The Lord’s Prayer is found in Matthew 6: 9-13. In the original New Testament Greek, what corresponds to line 12 in chapter 6 of Matthew in the English language Bible is: “καὶ ἄφες ἡμῖν τὰ ὀφειλήματα ἡμῶν, ὡς καὶ ἡμεῖς ἀφίεμεν τοῖς ὀφειλέταις ἡμῶν.” The KJV of the Bible translates this as: “and forgive us our debts as we forgive our debtors.” This is the correct translation of the original Greek. In the RSV and most other English Bibles, this is translated as: “forgive us our trespasses as we forgive those who trespass against us.” This is an incorrect translation. Trespasses and debts are two different things, and more importantly, the word that the Lord actually said was “debts” and not “trespasses.”
In the parable that we heard today, the Lord also speaks about debts. A servant is indebted to his master for a large sum of money and faces debtor’s prison. The master forgives his servant the debt. That same servant is owed a much lesser sum from a fellow servant. However, instead of following the example of his master, he is very cruel and demands full re-payment of what is owed him, or he will have the man indebted to him cast into prison. When the master hears about this, he becomes angry, because he showed mercy to his servant, but the servant did not do likewise and show mercy to his fellow servant. Therefore, the master rescinds his forgiveness, and behaves towards his servant the same as the servant behaves towards others, and now the unmerciful servant is cast into prison.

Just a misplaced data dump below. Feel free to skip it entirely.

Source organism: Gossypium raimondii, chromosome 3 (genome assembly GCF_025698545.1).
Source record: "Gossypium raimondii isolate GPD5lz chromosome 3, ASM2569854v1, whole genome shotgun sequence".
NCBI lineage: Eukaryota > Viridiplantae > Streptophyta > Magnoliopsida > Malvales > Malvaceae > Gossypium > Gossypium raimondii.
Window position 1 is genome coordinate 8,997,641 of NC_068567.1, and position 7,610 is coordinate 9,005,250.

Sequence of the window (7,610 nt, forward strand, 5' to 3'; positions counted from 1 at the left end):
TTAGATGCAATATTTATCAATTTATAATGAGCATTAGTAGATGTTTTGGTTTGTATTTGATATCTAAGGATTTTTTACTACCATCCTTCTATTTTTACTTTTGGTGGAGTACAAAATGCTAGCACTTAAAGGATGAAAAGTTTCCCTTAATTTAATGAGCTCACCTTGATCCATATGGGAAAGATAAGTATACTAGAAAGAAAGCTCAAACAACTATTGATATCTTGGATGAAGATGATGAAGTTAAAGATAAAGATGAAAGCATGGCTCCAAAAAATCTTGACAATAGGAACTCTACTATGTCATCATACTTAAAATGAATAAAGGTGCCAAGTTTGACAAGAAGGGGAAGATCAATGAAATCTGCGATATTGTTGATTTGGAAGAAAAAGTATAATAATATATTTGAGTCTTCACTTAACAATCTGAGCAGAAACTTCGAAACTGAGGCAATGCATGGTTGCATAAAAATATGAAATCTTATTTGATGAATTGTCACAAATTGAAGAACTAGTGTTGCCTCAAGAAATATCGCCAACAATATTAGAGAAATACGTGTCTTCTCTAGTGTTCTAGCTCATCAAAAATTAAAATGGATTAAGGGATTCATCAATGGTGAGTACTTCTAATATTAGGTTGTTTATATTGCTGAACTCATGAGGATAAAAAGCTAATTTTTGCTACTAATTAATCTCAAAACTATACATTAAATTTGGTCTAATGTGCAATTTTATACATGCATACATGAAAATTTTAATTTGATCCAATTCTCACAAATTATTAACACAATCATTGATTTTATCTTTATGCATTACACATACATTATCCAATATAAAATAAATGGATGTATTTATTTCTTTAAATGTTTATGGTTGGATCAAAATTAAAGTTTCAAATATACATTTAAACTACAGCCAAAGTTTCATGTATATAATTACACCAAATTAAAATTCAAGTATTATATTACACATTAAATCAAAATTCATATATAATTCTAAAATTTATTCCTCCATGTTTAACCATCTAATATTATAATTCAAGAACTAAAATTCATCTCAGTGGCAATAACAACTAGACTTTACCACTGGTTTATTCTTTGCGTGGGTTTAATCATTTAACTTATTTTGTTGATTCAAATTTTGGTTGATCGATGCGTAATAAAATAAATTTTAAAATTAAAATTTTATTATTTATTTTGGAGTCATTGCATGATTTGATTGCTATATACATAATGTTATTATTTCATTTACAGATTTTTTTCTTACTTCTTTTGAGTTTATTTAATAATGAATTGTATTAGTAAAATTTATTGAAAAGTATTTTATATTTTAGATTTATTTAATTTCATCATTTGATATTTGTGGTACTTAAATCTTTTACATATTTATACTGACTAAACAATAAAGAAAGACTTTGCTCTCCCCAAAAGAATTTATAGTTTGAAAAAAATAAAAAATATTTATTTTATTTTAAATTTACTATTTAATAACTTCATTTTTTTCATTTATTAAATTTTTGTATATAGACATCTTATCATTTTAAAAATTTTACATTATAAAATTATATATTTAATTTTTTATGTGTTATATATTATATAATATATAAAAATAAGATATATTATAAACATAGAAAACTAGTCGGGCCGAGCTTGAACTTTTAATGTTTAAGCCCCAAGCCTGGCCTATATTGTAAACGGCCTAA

Aren’t we all indebted to God? Don’t we owe God much more than we will ever be able to pay back to Him? For you see, God sent His Only-begotten Son into the world to die on the Cross for the forgiveness of our sins and for our salvation. How can we ever pay Him back for that? And the debt, my brothers and sisters, is greater than you might think. For St. John Chrysostom says that each time we sin, it is the same as if we crucified the Lord again. Don’t we sin daily, and don’t we have to ask forgiveness from the Lord daily? Doesn’t that mean that we are debtors, that we owe our Master in Heaven much, and that He always forgives us our debts, and therefore, always forgives us much? It is the debt that keeps on growing and can never be repaid. And all the Lord asks from us in return is our love, and that we imitate Him in His mercy. How should we treat our neighbors who are indebted to us? Debts come in many forms. For example, debts, such as those mentioned in the parable, may be monetary, and perhaps we expect to be paid back with interest. Debts can also be in the form of good deeds that we have done for others, and perhaps we expect to be paid back by having our neighbor do something in return for us.